Though this is one of the lighter-hearted films in his selectively staggered, densely-acclaimed career, Daniel Day-Lewis doesn't approach the material casually. He delivers an unwavering Italian accent and prevents his weary, sunglassed, smoky protagonist from being the caricature he easily could be. There isn't a weak performance surrounding him, as the supporting players provide the stage presence and energy to make their limited screentime felt throughout. None particularly stands out above the rest, although Cotillard and Cruz get to do a little more acting. This is one of the first credits post-Almost Famous that Kate Hudson can stand to take pride in.

As Italian beach whore Saraghina, Stacy "Fergie" Ferguson thrills young boys with her erotic dance moves in this intercut black and white flashback scene. Although it's reasonable to assume that "Nine" refers to the number of focal women in Guido's life, a count of this group shot reveals that to be false. In fact, the title adds a fraction to 8½, which by Fellini's math was his eighth and a half film as director.

Long before its theatrical release, Nine was foreseen as the film to beat for the Academy's Best Picture award. There wasn't just the possibility of Marshall repeating the success of his decorated debut. There was the cast full of recent Oscar winners and critical favorites. Perhaps more importantly, there was the subject matter, inviting an always desirable romantic period setting and calling back to the most admired creation of one of cinema's most esteemed classic auteurs.
This film of course had a December release date and the high expectations that come with it, which were nothing new to producer Harvey Weinstein (although they've yet to become the norm at his young namesake studio).

The seemingly direct path to awards glory took a wrong turn when Nine got hit by surprisingly cool reviews. The critical disapproval didn't shut out this much-anticipated musical from the awards scene altogether, but it did render it less than a powerhouse player. Three of the film's four Oscar nominations came in technical categories: costume design, art direction, and song; the fourth was for Penélope Cruz, earning a chance to repeat her previous Supporting Actress win. The film earned more and more meaningful nominations from the Golden Globes and the International Press' Satellite Awards, the latter ceremony being one of the few Nine didn't leave empty-handed.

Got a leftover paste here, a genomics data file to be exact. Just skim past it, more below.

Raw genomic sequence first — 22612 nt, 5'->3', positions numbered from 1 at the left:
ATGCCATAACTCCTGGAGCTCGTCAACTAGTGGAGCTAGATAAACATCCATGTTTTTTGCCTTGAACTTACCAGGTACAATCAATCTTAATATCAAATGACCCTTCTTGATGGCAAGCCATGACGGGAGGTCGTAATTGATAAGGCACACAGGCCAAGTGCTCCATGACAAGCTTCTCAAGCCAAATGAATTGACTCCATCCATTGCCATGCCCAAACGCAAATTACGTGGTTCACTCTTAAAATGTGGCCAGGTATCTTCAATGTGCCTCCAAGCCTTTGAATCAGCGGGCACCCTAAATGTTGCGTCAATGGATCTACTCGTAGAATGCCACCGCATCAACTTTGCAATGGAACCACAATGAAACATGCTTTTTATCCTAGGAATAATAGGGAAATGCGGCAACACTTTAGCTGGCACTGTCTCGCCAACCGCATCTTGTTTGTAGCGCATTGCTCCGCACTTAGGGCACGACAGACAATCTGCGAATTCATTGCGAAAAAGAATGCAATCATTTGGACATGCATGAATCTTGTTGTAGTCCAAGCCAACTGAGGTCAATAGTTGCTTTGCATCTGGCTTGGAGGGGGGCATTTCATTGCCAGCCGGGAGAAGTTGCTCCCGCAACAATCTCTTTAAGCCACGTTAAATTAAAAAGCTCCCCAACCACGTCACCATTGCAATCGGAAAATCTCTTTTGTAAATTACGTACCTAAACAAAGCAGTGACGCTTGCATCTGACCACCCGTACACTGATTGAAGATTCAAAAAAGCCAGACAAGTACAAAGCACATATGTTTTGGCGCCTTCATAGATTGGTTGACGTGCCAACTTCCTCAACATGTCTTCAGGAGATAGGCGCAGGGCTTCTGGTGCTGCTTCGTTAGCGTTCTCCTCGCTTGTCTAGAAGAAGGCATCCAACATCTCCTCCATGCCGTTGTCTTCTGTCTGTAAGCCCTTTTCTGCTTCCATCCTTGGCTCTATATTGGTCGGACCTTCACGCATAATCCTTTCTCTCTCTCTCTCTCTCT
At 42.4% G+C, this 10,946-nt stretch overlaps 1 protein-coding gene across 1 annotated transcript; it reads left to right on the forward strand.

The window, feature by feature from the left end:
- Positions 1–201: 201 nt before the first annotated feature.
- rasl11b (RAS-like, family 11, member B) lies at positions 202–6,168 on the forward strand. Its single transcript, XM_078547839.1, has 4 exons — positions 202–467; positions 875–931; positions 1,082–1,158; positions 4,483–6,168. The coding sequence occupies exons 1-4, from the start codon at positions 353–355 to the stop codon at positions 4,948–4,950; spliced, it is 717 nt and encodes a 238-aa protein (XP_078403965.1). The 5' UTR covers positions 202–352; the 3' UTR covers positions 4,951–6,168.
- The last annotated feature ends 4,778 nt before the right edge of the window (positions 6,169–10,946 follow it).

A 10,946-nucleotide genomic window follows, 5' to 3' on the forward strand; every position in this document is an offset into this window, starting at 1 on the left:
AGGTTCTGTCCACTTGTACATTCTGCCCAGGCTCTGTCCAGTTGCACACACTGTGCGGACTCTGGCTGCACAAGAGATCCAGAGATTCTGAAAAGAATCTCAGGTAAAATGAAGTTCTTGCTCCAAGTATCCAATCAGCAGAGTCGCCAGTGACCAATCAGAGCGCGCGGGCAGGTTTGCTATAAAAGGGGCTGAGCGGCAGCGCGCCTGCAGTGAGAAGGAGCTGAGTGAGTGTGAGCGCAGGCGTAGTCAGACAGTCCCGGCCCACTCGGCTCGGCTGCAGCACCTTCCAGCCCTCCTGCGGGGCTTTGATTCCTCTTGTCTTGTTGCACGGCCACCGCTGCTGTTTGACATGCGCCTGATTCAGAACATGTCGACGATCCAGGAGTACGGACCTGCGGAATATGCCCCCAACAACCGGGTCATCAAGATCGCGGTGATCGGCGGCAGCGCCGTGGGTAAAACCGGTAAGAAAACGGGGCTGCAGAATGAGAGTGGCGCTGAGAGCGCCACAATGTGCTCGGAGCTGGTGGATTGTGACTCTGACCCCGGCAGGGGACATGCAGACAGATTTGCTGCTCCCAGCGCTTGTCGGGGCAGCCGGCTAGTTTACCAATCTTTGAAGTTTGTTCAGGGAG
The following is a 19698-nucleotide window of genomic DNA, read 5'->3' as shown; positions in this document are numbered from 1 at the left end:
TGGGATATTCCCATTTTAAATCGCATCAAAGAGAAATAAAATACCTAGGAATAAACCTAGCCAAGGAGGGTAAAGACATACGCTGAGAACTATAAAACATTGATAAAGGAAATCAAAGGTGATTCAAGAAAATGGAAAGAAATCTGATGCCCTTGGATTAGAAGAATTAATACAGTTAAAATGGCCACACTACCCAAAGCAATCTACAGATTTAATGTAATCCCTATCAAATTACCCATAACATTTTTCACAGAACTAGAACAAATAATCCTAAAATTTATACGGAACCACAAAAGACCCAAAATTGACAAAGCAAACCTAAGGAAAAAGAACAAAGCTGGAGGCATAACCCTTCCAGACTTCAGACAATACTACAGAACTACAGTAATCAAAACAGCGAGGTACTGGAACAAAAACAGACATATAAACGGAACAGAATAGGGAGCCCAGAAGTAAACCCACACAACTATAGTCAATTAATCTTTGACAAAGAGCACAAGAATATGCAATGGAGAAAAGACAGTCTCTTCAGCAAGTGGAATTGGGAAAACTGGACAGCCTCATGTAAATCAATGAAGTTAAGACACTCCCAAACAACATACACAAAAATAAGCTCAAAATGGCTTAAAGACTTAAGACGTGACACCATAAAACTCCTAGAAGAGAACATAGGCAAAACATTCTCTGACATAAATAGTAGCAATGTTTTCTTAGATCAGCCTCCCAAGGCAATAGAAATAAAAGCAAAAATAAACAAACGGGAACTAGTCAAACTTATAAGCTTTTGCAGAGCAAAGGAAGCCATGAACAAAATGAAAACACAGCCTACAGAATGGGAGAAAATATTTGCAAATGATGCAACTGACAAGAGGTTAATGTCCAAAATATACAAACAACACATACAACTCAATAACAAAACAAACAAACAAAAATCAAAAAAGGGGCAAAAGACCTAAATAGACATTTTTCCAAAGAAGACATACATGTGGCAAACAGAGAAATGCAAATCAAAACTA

With The Weinstein Company experiencing financial difficulties (which Nine compounded, failing to earn back even a quarter of its $80 million budget in domestic exhibitions), its home video arm Genius Products was purchased by Vivendi Entertainment last year. Now, Weinstein has partnered with Sony Pictures Home Entertainment on a new long-term home video distribution deal. Nine becomes the first Sony-distributed Weinstein film when it comes to DVD and Blu-ray tomorrow.

Buy Nine on DVD from Amazon.com DVD Details

2.40:1 Anamorphic Widescreen
Dolby Digital 5.1 Surround (English)
Subtitles: English, English for Hearing Impaired
Not Closed Captioned; Commentary & Featurettes Subtitled
Release Date: May 4, 2010
Single-sided, dual-layered disc (DVD-9)
Suggested Retail Price: $28.95
Black Eco-Friendly Keepcase
Also available on Blu-ray Disc


Nine bounces between a grainy black and white vintage look and clear, colorful footage. Both appearances satisfy in the DVD's nice 2.40:1 anamorphic widescreen transfer. Visuals rank among the film's strengths, and this presentation doesn't fail to impress. The Dolby 5.1 soundtrack also gets the job done, allowing the music to maintain a wide, constant presence and aptly mixing the elements so that none drowns out the others.

Sophia Loren, the most seasoned (and only Italian) lead actor, discusses what it's like to be one of "The Women of 'Nine'." Sand is poured onto a miniature of the film's ambitious main set in "The Look of 'Nine'." Director Rob Marshall tells aspiring Nine dancers what he's looking for in their group audition.


A pretty full slate of special features begins with an audio commentary by director Rob Marshall and producer John DeLuca. It is a little underwhelming, as they compliment everyone's performances and regularly resort to narrating or decoding the drama of scenes that is already clear. The track seems to lack an insider's perspective beyond spouting out some filming locations or conditions.